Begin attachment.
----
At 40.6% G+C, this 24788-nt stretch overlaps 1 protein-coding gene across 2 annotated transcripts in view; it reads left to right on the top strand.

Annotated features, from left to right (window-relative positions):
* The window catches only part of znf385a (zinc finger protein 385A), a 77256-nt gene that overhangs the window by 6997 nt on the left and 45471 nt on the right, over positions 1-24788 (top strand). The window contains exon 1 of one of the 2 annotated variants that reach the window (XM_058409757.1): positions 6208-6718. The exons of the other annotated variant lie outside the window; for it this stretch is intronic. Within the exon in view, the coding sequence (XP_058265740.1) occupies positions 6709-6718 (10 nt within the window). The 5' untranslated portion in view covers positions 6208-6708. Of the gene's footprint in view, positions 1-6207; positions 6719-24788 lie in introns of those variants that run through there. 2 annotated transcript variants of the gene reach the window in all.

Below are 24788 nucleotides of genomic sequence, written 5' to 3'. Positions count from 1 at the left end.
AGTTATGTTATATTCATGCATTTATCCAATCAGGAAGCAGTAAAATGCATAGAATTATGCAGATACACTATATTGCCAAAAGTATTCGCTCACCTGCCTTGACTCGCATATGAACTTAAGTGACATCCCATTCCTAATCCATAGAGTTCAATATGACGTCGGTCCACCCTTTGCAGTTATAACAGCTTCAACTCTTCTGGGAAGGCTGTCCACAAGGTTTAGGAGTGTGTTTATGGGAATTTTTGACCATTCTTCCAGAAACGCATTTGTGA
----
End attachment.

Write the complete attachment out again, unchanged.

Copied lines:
At 40.6% G+C, this 24788-nt stretch overlaps 1 protein-coding gene across 2 annotated transcripts in view; it reads left to right on the top strand.

Annotated features, from left to right (window-relative positions):
* The window catches only part of znf385a (zinc finger protein 385A), a 77256-nt gene that overhangs the window by 6997 nt on the left and 45471 nt on the right, over positions 1-24788 (top strand). The window contains exon 1 of one of the 2 annotated variants that reach the window (XM_058409757.1): positions 6208-6718. The exons of the other annotated variant lie outside the window; for it this stretch is intronic. Within the exon in view, the coding sequence (XP_058265740.1) occupies positions 6709-6718 (10 nt within the window). The 5' untranslated portion in view covers positions 6208-6708. Of the gene's footprint in view, positions 1-6207; positions 6719-24788 lie in introns of those variants that run through there. 2 annotated transcript variants of the gene reach the window in all.

Below are 24788 nucleotides of genomic sequence, written 5' to 3'. Positions count from 1 at the left end.
AGTTATGTTATATTCATGCATTTATCCAATCAGGAAGCAGTAAAATGCATAGAATTATGCAGATACACTATATTGCCAAAAGTATTCGCTCACCTGCCTTGACTCGCATATGAACTTAAGTGACATCCCATTCCTAATCCATAGAGTTCAATATGACGTCGGTCCACCCTTTGCAGTTATAACAGCTTCAACTCTTCTGGGAAGGCTGTCCACAAGGTTTAGGAGTGTGTTTATGGGAATTTTTGACCATTCTTCCAGAAACGCATTTGTGA